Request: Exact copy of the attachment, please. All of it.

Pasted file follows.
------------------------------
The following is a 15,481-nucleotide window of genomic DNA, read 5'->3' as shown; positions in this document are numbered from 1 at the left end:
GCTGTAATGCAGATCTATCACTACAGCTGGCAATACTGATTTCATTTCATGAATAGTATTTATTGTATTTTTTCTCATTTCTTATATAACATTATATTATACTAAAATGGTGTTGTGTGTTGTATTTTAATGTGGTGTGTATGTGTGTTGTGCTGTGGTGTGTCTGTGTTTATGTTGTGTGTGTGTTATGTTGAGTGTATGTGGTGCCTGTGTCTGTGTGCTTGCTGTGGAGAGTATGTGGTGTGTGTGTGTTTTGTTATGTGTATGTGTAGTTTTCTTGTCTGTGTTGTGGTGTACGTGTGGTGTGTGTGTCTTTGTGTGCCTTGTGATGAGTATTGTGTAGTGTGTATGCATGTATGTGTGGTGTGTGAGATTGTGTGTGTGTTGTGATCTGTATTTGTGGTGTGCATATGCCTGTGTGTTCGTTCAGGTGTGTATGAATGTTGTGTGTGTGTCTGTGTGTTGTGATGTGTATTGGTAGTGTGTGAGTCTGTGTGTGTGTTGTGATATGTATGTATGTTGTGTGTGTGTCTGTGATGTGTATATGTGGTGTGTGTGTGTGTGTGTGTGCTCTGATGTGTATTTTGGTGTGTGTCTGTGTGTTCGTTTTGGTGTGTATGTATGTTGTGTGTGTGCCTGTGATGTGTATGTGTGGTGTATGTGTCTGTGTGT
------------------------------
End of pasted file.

The following is a 15,481-nucleotide window of genomic DNA, read 5'->3' as shown; positions in this document are numbered from 1 at the left end:
GCTGTAATGCAGATCTATCACTACAGCTGGCAATACTGATTTCATTTCATGAATAGTATTTATTGTATTTTTTCTCATTTCTTATATAACATTATATTATACTAAAATGGTGTTGTGTGTTGTATTTTAATGTGGTGTGTATGTGTGTTGTGCTGTGGTGTGTCTGTGTTTATGTTGTGTGTGTGTTATGTTGAGTGTATGTGGTGCCTGTGTCTGTGTGCTTGCTGTGGAGAGTATGTGGTGTGTGTGTGTTTTGTTATGTGTATGTGTAGTTTTCTTGTCTGTGTTGTGGTGTACGTGTGGTGTGTGTGTCTTTGTGTGCCTTGTGATGAGTATTGTGTAGTGTGTATGCATGTATGTGTGGTGTGTGAGATTGTGTGTGTGTTGTGATCTGTATTTGTGGTGTGCATATGCCTGTGTGTTCGTTCAGGTGTGTATGAATGTTGTGTGTGTGTCTGTGTGTTGTGATGTGTATTGGTAGTGTGTGAGTCTGTGTGTGTGTTGTGATATGTATGTATGTTGTGTGTGTGTCTGTGATGTGTATATGTGGTGTGTGTGTGTGTGTGTGTGCTCTGATGTGTATTTTGGTGTGTGTCTGTGTGTTCGTTTTGGTGTGTATGTATGTTGTGTGTGTGCCTGTGATGTGTATGTGTGGTGTATGTGTCTGTGTGT